According to a recent Fashionista story, online resale marketplaces could have a larger market share, and generate more revenue, than fast fashion retailers, within a decade.
Citing a heavily researched report from resale site Thredup, the story noted that, “Resale disruptors — meaning online consignment sites — will own nearly one third of closets by 2027… [and are] growing nearly 24 times faster than retail as a whole: 49 percent year-over-year, vs. 2 percent,” which looks like an Alabama-Mercer score, not a same-sector comparison.
That type of growth, the story says, means that the market could be worth $41 billion by 2022, 49 percent of which will be apparel sales, cutting into fast fashion’s vice-grip on affordable garms. “In 2017, resale had 6 percent market share while fast fashion had 9 percent. In 2027, that’s projected to be 11 percent resale, 10 percent fast fashion.”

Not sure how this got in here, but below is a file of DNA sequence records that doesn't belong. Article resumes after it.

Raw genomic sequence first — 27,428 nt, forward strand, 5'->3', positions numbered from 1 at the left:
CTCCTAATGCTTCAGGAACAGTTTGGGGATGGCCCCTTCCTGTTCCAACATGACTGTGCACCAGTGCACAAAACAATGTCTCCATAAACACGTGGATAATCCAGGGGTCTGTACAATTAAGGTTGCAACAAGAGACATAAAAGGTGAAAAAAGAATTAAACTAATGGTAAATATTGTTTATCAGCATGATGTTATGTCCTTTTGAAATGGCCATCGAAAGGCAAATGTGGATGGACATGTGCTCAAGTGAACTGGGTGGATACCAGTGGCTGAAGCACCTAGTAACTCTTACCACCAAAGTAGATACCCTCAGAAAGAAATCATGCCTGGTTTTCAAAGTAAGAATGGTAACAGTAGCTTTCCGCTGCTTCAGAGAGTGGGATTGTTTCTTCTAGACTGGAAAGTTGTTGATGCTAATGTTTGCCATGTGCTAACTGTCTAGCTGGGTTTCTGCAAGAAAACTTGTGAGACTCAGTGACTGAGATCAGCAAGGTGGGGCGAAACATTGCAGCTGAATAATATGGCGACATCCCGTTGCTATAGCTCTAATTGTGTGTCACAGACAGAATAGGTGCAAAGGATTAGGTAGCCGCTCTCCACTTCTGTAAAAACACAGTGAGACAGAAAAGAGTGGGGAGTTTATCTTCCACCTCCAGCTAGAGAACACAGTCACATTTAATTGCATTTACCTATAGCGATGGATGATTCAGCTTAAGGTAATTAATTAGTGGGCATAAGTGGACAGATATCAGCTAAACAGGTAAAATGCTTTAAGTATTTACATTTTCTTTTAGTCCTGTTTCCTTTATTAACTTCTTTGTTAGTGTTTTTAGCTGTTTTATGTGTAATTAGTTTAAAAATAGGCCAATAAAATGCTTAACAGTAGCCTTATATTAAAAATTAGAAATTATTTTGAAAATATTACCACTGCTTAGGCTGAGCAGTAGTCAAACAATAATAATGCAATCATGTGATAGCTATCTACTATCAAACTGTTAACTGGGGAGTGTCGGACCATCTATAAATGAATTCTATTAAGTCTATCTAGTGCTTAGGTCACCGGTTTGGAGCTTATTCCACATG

Led by companies like Thredup, The RealReal, Poshmark, and Grailed, among others, the platform has managed to channel Millennial overconsumption into a profitable (and sustainable) business model.
“[Millennials], despite being broadly wasteful, are driving this movement,” the story says, noting that they’re simultaneously the most likely to discard items after less than five wears and “more likely to switch to thrift for environmental reasons,” which somehow tracks.
Regardless of motivation, however, the fact that 40 percent of 18-24 year olds shopped resale last year, as the report found, is incredibly encouraging, because of all the ways to make fashion sustainable, simply making less shit is probably our best option.
You can read more about it at Fashionista.